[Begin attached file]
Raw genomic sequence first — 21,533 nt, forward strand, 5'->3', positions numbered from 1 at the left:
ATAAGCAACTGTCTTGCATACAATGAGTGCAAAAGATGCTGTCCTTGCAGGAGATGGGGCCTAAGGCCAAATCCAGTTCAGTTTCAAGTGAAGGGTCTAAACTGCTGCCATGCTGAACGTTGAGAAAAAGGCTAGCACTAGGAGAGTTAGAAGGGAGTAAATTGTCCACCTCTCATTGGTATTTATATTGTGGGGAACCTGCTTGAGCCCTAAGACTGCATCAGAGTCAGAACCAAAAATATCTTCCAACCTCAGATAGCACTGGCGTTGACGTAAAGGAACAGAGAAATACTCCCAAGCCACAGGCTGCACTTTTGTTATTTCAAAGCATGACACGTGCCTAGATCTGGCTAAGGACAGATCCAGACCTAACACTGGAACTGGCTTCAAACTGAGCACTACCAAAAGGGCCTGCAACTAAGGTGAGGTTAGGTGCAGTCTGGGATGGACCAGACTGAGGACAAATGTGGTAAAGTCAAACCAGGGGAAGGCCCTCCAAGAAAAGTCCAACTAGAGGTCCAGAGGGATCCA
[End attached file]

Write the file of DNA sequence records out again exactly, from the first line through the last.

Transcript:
Raw genomic sequence first — 21,533 nt, forward strand, 5'->3', positions numbered from 1 at the left:
ATAAGCAACTGTCTTGCATACAATGAGTGCAAAAGATGCTGTCCTTGCAGGAGATGGGGCCTAAGGCCAAATCCAGTTCAGTTTCAAGTGAAGGGTCTAAACTGCTGCCATGCTGAACGTTGAGAAAAAGGCTAGCACTAGGAGAGTTAGAAGGGAGTAAATTGTCCACCTCTCATTGGTATTTATATTGTGGGGAACCTGCTTGAGCCCTAAGACTGCATCAGAGTCAGAACCAAAAATATCTTCCAACCTCAGATAGCACTGGCGTTGACGTAAAGGAACAGAGAAATACTCCCAAGCCACAGGCTGCACTTTTGTTATTTCAAAGCATGACACGTGCCTAGATCTGGCTAAGGACAGATCCAGACCTAACACTGGAACTGGCTTCAAACTGAGCACTACCAAAAGGGCCTGCAACTAAGGTGAGGTTAGGTGCAGTCTGGGATGGACCAGACTGAGGACAAATGTGGTAAAGTCAAACCAGGGGAAGGCCCTCCAAGAAAAGTCCAACTAGAGGTCCAGAGGGATCCA